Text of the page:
18 March 2007
MARCOS ARIEL - BAMBU
Marcos Ariel from 1980 with a full force album of 100mph Brazilian fusion.It's a classic samba-fusion date showcasing Ariel on Fender Rhodes and acoustic piano, supported by world-class players!
Have a read and see what he had to say about his great lp at Whatmusic.com who reissued it in 2004:
The album Bambu was my first phonographic work and it was the accomplishment of a dream that had begun when I was 9 years old and was beginning my classical piano studies.
When I was 15 years old, I’d started to be interested in Choro and Jazz, and because of the Music of Pixinguinha, I began to study the flute.
While I was attending Hermeto Paschoal’s first show in 1972, in Rio de Janeiro, I found my calling in the complex diversity of World Music. After this show of Hermeto’s, I attended shows by Egberto Gismonti, Victor Assis Brasil, Luis Eça, Tom Jobim, Azymuth, Milton Nascimento, Chick Corea, Bill Evans, and other great musicians who also influenced me.
About the album
The recordings of the LP Bambu, were made between December of 1979 and January of 1980. The launch took place in 1981, at a show in Catacumba Park in Lagoa, Rio de Janeiro.
The musicians who played on the LP were: Ricardo Silveira, Zé Nogueira, Antonio Sant’Anna, Leo Gandelman, Armando Marçal, Élcio Cáfaro, Daniel Garcia, Joca Moraes, Wilson Meireles, Marcelo Salazar, Marcelo Costa, Café, Damilton Viana, Cezão and the singer Eveline.
When we recorded the album Bambu, we were starting our musical careers and after all of those years we are still great friends and partners and that is the biggest conquest of this record. A record that has opened many doors for all us.
I’d like to add that the drums player Jorge Autuori was a very close friend and he was a great inspiration for me during the time when we worked together with the singer Eliane Pitman, at the end of the seventies.
About the songs
The idea for the title song came during a practice session, while the percussionist Damilton Viana was playing a berimbau of bambu. After the session, I decided to do some research on this fantastic plant and ended up composing the baião “Bambu”. The recording of this track was made giving prominence to the solo and base guitars of Ricardo Silveira. I made the composition “The Bridge” while I was crossing the famous Rio-Niteroi Bridge, after visiting a girlfriend who used to live on the other side of Guanabara Bay.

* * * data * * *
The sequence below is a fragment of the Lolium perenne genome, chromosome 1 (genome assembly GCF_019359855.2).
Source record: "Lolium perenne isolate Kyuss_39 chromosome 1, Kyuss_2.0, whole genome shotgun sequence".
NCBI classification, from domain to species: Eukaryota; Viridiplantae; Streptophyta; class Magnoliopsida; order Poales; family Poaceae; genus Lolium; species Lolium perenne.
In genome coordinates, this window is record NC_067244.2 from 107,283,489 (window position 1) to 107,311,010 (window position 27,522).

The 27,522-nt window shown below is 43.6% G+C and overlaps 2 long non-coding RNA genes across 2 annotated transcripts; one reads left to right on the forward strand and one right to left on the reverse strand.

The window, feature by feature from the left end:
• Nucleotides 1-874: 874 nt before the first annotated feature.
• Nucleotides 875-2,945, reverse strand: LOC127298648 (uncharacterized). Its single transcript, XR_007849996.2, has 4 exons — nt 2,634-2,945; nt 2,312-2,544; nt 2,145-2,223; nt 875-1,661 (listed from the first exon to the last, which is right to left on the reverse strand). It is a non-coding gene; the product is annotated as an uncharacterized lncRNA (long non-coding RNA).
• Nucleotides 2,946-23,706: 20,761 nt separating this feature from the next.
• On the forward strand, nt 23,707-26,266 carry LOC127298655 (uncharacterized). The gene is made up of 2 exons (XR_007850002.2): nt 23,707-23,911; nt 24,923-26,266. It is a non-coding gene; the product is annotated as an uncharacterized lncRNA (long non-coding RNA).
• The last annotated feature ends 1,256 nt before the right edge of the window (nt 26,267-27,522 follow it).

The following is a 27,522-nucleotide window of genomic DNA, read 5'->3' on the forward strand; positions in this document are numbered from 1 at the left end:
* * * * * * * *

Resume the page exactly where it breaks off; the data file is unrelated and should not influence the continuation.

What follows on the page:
“Igarapé” was a vision that I had of a pretty Indian girl singing in the middle of the Amazonian Forest. Eveline, with her beautiful voice, sang my composition in a sublime way.
“Chapada of the Corisco” carries the force of the Brazilian northeast and was composed by the great pianista Luizão Paiva, of Maranhão.
“Humaita” is the name of the quarter where I was born in Rio de Janeiro. We held the practice sesssions for the recording of the album Bambu in a studio surrounded by the Atlantic Forest, in my parent’s house which is situated in the valley of Mount Corcovado.
I always adored the beat of the samba schools and when I composed “Samba Torto” I imagined myself playing my Fender Rhodes in the middle of the Avenue, during a Carnival parade. During the first practice session, as we played this song that we still hadn’t given a name to, Zé Nogueira turned to me and said – “Let’s warp the harmony of this samba…”
I spent my infancy living in Leblon, close to the sea, and I was always fascinated by the sound of the waves breaking on the sand. In the composition “Mar”, I try to show my impressions of the beach.
One day, Ricardo Silveira arrived at the practice session, showing us a new song that he had just composed after taking a walk on Ipanema beach as the sun set behind the mountain they call Two Brothers – “Dois Irmãos”. We started to play “Dois Irmãos”, which was a name I gave it. It was the first time that any of Ricardo’s compositions had been recorded.
The choro “Driblando” is a homage that I give to the biggest football player of all the times, in my opinion: “Mané Garrincha”.
The LP Bambu was one of the first records of Instrumental Brazilian Music or Brazilian Jazz, that brought together a generation of musicians now playing the circuits of festivals of Jazz, MPB and World Music in Brazil and all around the world. The album is the same age as my oldest son, Lucas, who is 24. For me, this record is like a dear son who always gives us happiness and good memories. It is an honour for me to see Bambu issued by whatmusic in 2004, and above all, to be part of the same catalogue with other great musicians.
Rio de Janeiro, February 2004